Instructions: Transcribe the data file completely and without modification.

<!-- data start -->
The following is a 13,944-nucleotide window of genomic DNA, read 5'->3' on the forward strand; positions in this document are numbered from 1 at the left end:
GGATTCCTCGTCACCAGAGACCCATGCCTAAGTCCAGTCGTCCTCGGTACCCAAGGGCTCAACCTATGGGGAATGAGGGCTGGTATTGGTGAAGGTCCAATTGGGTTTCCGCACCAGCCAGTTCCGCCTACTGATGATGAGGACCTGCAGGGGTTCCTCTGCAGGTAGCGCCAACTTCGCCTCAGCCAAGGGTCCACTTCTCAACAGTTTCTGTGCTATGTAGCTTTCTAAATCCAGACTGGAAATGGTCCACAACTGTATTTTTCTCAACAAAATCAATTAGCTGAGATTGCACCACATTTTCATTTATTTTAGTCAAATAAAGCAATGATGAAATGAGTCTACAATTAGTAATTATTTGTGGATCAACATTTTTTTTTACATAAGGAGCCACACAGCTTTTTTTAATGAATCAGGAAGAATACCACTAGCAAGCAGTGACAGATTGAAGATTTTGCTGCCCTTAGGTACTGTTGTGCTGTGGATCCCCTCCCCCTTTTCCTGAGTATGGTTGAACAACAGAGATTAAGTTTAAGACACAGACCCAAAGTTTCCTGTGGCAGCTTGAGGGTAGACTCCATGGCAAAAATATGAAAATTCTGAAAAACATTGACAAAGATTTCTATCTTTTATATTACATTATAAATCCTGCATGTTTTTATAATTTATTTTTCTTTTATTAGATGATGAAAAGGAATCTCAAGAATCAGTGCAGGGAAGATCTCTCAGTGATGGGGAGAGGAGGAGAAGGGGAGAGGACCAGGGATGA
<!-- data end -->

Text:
The following is a 13,944-nucleotide window of genomic DNA, read 5'->3' on the forward strand; positions in this document are numbered from 1 at the left end:
GGATTCCTCGTCACCAGAGACCCATGCCTAAGTCCAGTCGTCCTCGGTACCCAAGGGCTCAACCTATGGGGAATGAGGGCTGGTATTGGTGAAGGTCCAATTGGGTTTCCGCACCAGCCAGTTCCGCCTACTGATGATGAGGACCTGCAGGGGTTCCTCTGCAGGTAGCGCCAACTTCGCCTCAGCCAAGGGTCCACTTCTCAACAGTTTCTGTGCTATGTAGCTTTCTAAATCCAGACTGGAAATGGTCCACAACTGTATTTTTCTCAACAAAATCAATTAGCTGAGATTGCACCACATTTTCATTTATTTTAGTCAAATAAAGCAATGATGAAATGAGTCTACAATTAGTAATTATTTGTGGATCAACATTTTTTTTTACATAAGGAGCCACACAGCTTTTTTTAATGAATCAGGAAGAATACCACTAGCAAGCAGTGACAGATTGAAGATTTTGCTGCCCTTAGGTACTGTTGTGCTGTGGATCCCCTCCCCCTTTTCCTGAGTATGGTTGAACAACAGAGATTAAGTTTAAGACACAGACCCAAAGTTTCCTGTGGCAGCTTGAGGGTAGACTCCATGGCAAAAATATGAAAATTCTGAAAAACATTGACAAAGATTTCTATCTTTTATATTACATTATAAATCCTGCATGTTTTTATAATTTATTTTTCTTTTATTAGATGATGAAAAGGAATCTCAAGAATCAGTGCAGGGAAGATCTCTCAGTGATGGGGAGAGGAGGAGAAGGGGAGAGGACCAGGGATGA